Apple Watch: Just the basics

Apple’s also announced the Apple Watch. Yes, it’s just called the Apple Watch. Here’s what you need to know about Apple’s first wearable device.
Images: Apple
There are two sizes of the Apple Watch, to suit different wrist sizes, with three different finishes (“Apple Watch”, “Apple Watch Sports” and “Apple Watch Edition”) and a number of user swappable bands. It’ll be backwards compatible with iPhone models going back to the iPhone 5.
Apple’s gone with a square design on the Apple Watch (yep, they seem to have dumped the “i”), which uses a slightly different user interface; Apple CEO Tim Cook stated on stage that standard touchscreen controls such as pinch to zoom “would suck” on a screen that size. I suspect he’s right.
Instead, the Apple Watch uses small onscreen icons — quite a lot of them, from the look of it — and a rotary dial, dubbed the “Digital Crown”. The Digital Crown that translates movement into data — a “simple and elegant” navigation device. Tim Cook used the example of a map, using the digital crown (no, sorry, I already hate that marketing name) to zoom in, or in a list to scroll up or down.
There’s also a variety of gestures to select apps, or swipe for some very Google Now looking information cards. As you’d expect, it’s Siri compatible, but equally I suspect it’ll have the same Dick-Tracy-esque awkwardness when talking to a watch in public. Nobody’s yet cracked that particular nut. Weirdly, you can send people your heartbeat if you want. Handy if you’re… having a cardiac arrest?
Speaking of which, it will also (as expected) work as a fitness device, with goals-based workout regimes for both the fitness freaks and the casual fitness enthusiast.
Speaking of difficulties, it doesn’t appear at this point that the Apple Watch will be particularly friendly for left-handed users, unless the “Digital Crown” can be selected when buying for either side of the Apple Watch.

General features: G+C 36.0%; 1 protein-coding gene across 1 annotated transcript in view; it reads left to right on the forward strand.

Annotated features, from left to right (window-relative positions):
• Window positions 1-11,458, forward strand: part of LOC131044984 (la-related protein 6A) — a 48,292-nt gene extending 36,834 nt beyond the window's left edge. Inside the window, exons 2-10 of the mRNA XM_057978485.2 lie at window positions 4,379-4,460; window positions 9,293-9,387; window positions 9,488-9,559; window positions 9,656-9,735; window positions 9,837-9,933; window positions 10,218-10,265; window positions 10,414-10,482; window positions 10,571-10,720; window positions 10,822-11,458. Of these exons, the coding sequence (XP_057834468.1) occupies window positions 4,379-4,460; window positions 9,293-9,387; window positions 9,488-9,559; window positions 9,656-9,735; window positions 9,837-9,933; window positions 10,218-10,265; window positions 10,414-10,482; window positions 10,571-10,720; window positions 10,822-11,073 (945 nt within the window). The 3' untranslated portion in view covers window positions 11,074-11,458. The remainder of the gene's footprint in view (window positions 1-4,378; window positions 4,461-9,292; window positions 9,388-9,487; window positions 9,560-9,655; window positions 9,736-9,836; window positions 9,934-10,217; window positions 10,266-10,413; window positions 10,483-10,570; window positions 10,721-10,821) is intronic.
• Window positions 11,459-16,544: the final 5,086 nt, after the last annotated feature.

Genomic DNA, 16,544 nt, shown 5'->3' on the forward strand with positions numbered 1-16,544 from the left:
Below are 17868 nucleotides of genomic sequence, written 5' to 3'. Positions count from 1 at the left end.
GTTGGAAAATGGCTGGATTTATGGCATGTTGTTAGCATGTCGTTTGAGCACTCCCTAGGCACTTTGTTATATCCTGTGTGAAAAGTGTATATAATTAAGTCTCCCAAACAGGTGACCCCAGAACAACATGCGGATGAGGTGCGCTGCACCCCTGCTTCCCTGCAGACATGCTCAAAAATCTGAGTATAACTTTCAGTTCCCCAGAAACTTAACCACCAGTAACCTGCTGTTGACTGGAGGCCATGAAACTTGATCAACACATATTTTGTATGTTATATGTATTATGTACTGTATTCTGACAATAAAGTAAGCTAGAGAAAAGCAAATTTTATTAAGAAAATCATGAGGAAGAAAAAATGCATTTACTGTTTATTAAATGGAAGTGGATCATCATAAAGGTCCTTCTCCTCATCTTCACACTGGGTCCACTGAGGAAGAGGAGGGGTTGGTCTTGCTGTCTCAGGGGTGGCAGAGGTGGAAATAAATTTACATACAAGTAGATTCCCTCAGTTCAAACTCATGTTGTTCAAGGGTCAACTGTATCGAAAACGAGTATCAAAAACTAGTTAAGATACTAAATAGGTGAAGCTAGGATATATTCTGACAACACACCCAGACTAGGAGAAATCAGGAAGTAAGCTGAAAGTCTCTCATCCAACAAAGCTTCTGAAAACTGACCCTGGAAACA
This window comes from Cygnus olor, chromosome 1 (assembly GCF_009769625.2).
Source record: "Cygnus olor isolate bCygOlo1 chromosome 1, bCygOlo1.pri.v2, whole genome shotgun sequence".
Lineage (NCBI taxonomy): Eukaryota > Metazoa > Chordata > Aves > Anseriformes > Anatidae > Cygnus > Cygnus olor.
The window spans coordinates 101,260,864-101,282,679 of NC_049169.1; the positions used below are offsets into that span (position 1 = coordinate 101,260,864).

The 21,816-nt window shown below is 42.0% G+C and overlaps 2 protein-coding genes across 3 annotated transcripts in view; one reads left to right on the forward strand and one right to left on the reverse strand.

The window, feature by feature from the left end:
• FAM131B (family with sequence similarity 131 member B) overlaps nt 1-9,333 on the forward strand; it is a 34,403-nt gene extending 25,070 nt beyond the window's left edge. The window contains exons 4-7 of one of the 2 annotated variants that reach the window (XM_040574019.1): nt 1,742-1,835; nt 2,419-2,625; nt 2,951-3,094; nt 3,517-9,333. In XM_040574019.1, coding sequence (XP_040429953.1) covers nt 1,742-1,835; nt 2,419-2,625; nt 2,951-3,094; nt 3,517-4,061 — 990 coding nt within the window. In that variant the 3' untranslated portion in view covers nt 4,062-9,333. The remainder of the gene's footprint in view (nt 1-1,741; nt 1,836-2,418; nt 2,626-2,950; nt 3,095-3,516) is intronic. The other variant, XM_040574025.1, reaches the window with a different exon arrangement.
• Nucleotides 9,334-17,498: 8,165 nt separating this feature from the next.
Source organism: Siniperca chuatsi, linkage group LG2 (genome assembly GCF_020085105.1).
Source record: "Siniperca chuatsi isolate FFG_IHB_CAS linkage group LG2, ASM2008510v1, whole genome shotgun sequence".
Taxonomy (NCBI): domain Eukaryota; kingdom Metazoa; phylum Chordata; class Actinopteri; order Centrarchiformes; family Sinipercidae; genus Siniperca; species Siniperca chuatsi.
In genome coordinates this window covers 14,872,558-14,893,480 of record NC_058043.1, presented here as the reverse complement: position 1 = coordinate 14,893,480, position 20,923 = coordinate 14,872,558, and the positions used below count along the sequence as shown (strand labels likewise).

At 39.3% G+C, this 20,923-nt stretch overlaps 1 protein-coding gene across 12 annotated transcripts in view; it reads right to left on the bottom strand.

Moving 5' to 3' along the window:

Charging the Apple Watch is via induction on the base of the watch body, but as I predicted, Apple didn’t say much about the battery life apart from the idea that you’d need to charge it at night. That doesn’t fill me with huge confidence.
The Apple Watch will be Apple Pay compatible, but as yet, there’s no word on Australian availability for that service either.
Apple appears to be taking the softly, softly approach with the Apple watch, just talking about small and simple interactions with a paired iPhone (naturally) via either the Crown or by tapping, with force-enabled sensors to pick the difference between taps and longer presses. It’s also where Apple’s putting its Sapphire glass displays (the iPhone 6/6S didn’t get those).
Apple’s announced US pricing at $349 (starting price), but there’s no specific word on Australian pricing. It launches in the US “early next year”.

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